How does the optional chaining work here

I do not seem to understand how optional chaining works. The first print works as I expect. The second works, but how and why? The third one fails, but I thought I was accessing .count on Optional("") because that is what I get when I do print((s as? SomethingElse)?.some_string)

class Something {}

class SomethingElse: Something {var some_string: String = ""}

let s: Something = SomethingElse()

// explicit parenthesis - works
print(((s as? SomethingElse)?.some_string)?.count as Any)
// works but how?
print((s as? SomethingElse)?.some_string.count as Any)

// does not work
// error: cannot use optional chaining on non-optional value of type 'String'
// print((s as? SomethingElse)?.some_string?.count as Any)

The optional chaining operator covers the entire postfix-operator chain to its right: member accesses, calls, and subscripts. It does not pass out of parentheses. If the optional is nil, all of those operators and their sub-expressions are skipped; otherwise, it behaves exactly as if the value were non-optional, and then the result is coerced to an optional type. So within (s as? SomethingElse)?.some_string.count, (s as? SomethingElse)?.some_string has non-optional String type.

When an optional chaining operator is used as the left-hand side of an assignment operator (such as = or +=), the chain also covers the right-hand side of the assignment operator. For example, in x?.property += foo(), foo is not called if x is nil.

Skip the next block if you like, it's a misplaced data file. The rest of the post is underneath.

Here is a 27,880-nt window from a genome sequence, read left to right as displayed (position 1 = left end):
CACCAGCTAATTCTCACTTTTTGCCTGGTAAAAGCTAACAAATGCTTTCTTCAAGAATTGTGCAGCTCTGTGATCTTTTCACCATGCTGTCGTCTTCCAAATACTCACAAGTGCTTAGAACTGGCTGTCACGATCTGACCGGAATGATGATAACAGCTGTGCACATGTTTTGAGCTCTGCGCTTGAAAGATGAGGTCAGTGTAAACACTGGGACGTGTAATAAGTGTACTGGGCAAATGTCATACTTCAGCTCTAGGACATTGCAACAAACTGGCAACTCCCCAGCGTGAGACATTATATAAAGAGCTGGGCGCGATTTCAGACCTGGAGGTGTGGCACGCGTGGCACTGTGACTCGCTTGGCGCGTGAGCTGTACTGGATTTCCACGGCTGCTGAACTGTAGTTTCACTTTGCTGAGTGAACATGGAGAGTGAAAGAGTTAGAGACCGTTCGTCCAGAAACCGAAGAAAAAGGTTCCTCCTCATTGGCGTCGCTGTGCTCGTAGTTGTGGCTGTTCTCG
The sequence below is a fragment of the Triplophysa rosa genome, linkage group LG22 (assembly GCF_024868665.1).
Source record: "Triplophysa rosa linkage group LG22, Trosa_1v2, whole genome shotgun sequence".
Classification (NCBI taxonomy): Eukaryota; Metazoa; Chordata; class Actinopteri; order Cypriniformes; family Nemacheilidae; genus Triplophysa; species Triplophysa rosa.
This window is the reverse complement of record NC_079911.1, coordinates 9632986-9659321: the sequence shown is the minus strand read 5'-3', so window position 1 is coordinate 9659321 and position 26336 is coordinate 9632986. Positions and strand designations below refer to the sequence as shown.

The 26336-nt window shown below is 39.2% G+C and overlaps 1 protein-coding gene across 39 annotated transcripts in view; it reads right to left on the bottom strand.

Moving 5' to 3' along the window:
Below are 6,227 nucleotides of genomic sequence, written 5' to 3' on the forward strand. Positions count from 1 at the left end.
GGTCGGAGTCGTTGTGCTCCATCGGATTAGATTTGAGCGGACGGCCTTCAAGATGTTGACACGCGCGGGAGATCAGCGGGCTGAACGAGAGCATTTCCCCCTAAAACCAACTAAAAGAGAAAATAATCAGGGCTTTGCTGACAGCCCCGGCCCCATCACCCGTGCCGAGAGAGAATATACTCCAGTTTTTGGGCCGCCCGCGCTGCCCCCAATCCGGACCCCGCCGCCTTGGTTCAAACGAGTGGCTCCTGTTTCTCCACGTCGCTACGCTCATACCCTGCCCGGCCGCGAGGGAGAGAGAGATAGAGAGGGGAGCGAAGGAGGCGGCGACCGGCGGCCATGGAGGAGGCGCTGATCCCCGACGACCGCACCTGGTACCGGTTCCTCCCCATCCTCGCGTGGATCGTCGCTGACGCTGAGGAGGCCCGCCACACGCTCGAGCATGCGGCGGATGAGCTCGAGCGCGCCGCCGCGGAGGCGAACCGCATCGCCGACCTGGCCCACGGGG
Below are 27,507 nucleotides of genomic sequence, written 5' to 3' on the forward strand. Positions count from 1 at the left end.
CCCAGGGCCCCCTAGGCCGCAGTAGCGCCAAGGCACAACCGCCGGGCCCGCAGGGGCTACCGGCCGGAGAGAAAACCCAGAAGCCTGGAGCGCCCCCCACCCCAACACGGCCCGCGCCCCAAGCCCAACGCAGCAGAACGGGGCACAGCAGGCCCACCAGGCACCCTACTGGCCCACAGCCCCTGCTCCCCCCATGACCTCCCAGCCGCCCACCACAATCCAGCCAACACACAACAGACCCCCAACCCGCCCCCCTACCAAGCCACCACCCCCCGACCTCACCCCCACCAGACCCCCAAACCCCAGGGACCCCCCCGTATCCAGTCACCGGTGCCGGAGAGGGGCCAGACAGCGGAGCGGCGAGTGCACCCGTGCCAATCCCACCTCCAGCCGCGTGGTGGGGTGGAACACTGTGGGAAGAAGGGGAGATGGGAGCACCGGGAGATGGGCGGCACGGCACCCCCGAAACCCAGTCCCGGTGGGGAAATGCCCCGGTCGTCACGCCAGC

Thank you for the reply @John_McCall , just a clarification. You mention

So within (s as? SomethingElse)?.some_string.count , (s as? SomethingElse)?.some_string has non-optional String type.

When I do print((s as? SomethingElse)?.some_string) I get Optional(""). Is it right in understanding that once the "chaining ends" whatever is the return value gets wrapped to an optional (unless the attribute / method is already optional, in which case it remains to be optional)? Within the chain, the original type (defined along with var / let) of the attribute remains the same (no conversion to optional if its non optional) as it is as long as there are more things to chain or unless the chaining ends?

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That's exactly right. Within the chain, everything happens exactly as if all the values tested by ? in the chain were non-optional. If any of them is actually nil, control jumps immediately to the end of the chain, bypassing any other steps, and the result of the expression is nil. At the end of the chain, the result is made optional if it isn't already.

For a more complex example, consider an expression like this with many different ? tests inside it:

let result = a?.b(x).c?.d(y).e?.f(z)

The behavior of this expression is essentially this:

typealias ChainResult = /* the return type of f, made optional */

func chain() -> ChainResult {
  guard let tmp1 = a else { return nil }
  guard let tmp2 = tmp1.b(x).c else { return nil }
  guard let tmp3 = tmp2.d(y).e else { return nil }
  return tmp3.f(z)

let result = chain()